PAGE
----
1911 Encyclopædia Britannica/Roubaix
ROUBAIX, a manufacturing town of northern France, in the department of Nord, 6 m. N.E. of Lille on the railway to Ghent. Pop. (1906) 110,055. Roubaix is situated about a mile from the Belgian frontier on the Roubaix Canal, which connects the lower Deule with the Scheldt by way of the Marcq and the Espierre. Tramways connect the town with Lille and with the neighbouring communes of Tourcoing (pop. 62,694), Croix (pop. 16,202) and Wattrelos (pop. 14,618), with which it unites to form one great industrial centre. The chief business of Roubaix is the woollen manufacture, but cotton, silk and other materials are also produced. The chief of these are fancy and figured stuffs for garments, velvet and upholstering fabrics. Wool-combing and wool-dressing works, spinning-mills, weaving establishments, dye-houses and printing-works occupy some 50,000 work-people, and four hundred firms act as commission agents for the sale of raw material and the other requisites for the industry. Power is supplied chiefly by steam, less than 5000 out of 28,000 looms being hand-looms. There are breweries, rubber-works, metal foundries and machinery-works in the town. Tomato and grape growing under glass for the winter market is extensively prosecuted. To maintain the high standard of artistic taste which has made the industry of Roubaix a success, schools have been multiplied. By the co-operation of the town and the state the national school of industrial arts was founded in 1883. This is a small university of art, commerce and industry, the twenty-two courses of which include all the branches of knowledge useful in any of those pursuits. Among the public institutions are the tribunal of commerce and the chamber of commerce, the exchange, a board of trade-arbitration and the establishment (bureau de condition terrtent) for determining the nature and weight of silk, wool and cotton.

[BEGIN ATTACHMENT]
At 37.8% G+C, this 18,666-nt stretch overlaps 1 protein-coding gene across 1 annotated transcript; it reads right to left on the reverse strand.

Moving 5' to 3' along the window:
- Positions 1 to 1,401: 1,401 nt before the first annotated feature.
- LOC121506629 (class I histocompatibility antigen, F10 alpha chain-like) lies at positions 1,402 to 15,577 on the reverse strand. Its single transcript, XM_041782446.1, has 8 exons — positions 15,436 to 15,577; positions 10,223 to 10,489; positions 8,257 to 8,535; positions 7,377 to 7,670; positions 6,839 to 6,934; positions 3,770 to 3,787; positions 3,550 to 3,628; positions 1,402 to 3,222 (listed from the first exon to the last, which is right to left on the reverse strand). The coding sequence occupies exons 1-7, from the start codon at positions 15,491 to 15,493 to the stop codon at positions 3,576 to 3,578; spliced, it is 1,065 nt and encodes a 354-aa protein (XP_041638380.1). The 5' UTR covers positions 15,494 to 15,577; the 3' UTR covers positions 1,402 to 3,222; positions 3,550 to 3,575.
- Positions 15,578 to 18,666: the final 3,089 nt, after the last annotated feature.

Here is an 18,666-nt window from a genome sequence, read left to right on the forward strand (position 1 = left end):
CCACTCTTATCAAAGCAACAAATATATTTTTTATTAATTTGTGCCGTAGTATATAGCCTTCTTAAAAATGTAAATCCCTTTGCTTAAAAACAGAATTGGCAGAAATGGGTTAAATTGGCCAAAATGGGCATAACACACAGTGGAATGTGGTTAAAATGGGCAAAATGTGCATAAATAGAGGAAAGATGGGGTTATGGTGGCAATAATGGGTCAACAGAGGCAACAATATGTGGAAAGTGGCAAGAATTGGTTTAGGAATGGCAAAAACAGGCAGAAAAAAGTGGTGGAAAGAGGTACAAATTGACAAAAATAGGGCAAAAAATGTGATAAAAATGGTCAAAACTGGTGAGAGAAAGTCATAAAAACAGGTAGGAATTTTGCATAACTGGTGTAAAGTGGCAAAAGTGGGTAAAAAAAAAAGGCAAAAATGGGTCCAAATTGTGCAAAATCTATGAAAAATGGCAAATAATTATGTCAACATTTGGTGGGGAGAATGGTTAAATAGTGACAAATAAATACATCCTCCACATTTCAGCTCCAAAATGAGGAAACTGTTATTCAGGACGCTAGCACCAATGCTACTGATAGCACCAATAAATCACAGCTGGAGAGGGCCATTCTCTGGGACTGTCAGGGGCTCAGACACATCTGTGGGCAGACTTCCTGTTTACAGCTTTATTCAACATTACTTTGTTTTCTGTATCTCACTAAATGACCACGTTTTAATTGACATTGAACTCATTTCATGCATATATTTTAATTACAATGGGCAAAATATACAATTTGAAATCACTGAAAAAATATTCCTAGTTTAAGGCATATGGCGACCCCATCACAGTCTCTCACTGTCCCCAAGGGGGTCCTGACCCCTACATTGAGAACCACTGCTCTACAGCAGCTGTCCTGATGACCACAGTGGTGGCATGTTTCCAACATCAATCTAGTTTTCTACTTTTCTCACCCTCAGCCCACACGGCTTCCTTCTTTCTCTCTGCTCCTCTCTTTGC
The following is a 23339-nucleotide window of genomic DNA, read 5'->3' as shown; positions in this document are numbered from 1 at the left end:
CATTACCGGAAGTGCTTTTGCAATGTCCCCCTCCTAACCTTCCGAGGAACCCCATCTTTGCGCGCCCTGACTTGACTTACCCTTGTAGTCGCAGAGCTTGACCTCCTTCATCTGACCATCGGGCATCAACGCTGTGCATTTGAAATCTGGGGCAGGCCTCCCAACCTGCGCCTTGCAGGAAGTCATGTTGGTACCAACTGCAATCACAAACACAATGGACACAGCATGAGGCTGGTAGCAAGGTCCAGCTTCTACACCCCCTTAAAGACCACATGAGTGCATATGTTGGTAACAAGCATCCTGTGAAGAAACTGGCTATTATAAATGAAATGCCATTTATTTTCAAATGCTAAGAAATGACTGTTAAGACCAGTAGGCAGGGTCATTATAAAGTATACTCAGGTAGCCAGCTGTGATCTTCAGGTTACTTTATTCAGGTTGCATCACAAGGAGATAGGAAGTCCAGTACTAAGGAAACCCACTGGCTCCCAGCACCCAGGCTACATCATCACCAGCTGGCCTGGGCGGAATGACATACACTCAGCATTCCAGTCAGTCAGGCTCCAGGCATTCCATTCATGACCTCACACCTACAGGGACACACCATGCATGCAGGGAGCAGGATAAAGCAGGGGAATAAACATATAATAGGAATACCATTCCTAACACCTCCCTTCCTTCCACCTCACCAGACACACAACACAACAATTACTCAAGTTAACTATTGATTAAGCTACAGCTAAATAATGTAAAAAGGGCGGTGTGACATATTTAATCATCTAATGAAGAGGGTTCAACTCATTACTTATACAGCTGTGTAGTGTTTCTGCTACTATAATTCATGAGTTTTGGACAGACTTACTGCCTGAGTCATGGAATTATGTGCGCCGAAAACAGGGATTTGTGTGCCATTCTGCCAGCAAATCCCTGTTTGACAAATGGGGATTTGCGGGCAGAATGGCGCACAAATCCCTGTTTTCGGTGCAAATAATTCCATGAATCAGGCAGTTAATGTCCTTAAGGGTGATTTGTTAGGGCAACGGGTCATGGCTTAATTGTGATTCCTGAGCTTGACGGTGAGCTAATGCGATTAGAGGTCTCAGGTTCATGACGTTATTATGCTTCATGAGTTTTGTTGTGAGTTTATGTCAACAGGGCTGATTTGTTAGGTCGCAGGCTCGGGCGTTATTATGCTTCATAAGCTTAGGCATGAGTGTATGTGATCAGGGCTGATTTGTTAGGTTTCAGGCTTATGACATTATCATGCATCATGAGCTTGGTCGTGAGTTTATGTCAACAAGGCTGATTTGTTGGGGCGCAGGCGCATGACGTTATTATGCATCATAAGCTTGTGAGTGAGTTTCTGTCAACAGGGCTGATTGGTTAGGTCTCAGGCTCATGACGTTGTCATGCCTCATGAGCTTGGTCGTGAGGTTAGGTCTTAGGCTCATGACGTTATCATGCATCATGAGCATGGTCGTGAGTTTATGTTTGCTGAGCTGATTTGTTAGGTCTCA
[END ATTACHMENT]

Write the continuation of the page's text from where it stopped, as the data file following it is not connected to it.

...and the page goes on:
The prosperity of Roubaix had its origin in the first factory franchise granted in 1469 by Charles the Bold, duke of Burgundy, to Peter, lord of Roubaix, a descendant of the royal house of Brittany. In the 18th century Roubaix suffered from the jealousy of Lille of which it was a dependency, and it was not till the 10th century that its industries acquired real importance. The population, which in 1804 was only 8700, had risen in 1861 to 40,000, in 1866 to 65,000, and in 1876 to 83,000.